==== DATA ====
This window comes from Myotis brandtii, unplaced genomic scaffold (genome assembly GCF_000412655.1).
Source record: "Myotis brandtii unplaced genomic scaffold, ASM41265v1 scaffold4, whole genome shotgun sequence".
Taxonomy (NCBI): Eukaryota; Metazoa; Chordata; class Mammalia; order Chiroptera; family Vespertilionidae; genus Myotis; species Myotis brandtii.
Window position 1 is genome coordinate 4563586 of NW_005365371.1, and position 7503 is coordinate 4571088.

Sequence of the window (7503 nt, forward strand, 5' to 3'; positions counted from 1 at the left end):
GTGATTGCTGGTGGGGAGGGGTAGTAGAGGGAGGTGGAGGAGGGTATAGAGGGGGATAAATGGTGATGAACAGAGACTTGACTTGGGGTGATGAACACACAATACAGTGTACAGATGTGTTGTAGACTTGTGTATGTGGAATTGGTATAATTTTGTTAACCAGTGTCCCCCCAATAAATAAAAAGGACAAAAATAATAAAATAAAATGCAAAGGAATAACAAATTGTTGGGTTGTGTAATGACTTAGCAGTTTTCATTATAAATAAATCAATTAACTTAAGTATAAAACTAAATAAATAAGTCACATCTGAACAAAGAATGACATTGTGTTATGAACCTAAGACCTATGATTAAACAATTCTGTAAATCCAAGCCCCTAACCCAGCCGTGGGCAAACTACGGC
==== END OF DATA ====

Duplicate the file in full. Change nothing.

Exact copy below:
This window comes from Myotis brandtii, unplaced genomic scaffold (genome assembly GCF_000412655.1).
Source record: "Myotis brandtii unplaced genomic scaffold, ASM41265v1 scaffold4, whole genome shotgun sequence".
Taxonomy (NCBI): Eukaryota; Metazoa; Chordata; class Mammalia; order Chiroptera; family Vespertilionidae; genus Myotis; species Myotis brandtii.
Window position 1 is genome coordinate 4563586 of NW_005365371.1, and position 7503 is coordinate 4571088.

Sequence of the window (7503 nt, forward strand, 5' to 3'; positions counted from 1 at the left end):
GTGATTGCTGGTGGGGAGGGGTAGTAGAGGGAGGTGGAGGAGGGTATAGAGGGGGATAAATGGTGATGAACAGAGACTTGACTTGGGGTGATGAACACACAATACAGTGTACAGATGTGTTGTAGACTTGTGTATGTGGAATTGGTATAATTTTGTTAACCAGTGTCCCCCCAATAAATAAAAAGGACAAAAATAATAAAATAAAATGCAAAGGAATAACAAATTGTTGGGTTGTGTAATGACTTAGCAGTTTTCATTATAAATAAATCAATTAACTTAAGTATAAAACTAAATAAATAAGTCACATCTGAACAAAGAATGACATTGTGTTATGAACCTAAGACCTATGATTAAACAATTCTGTAAATCCAAGCCCCTAACCCAGCCGTGGGCAAACTACGGC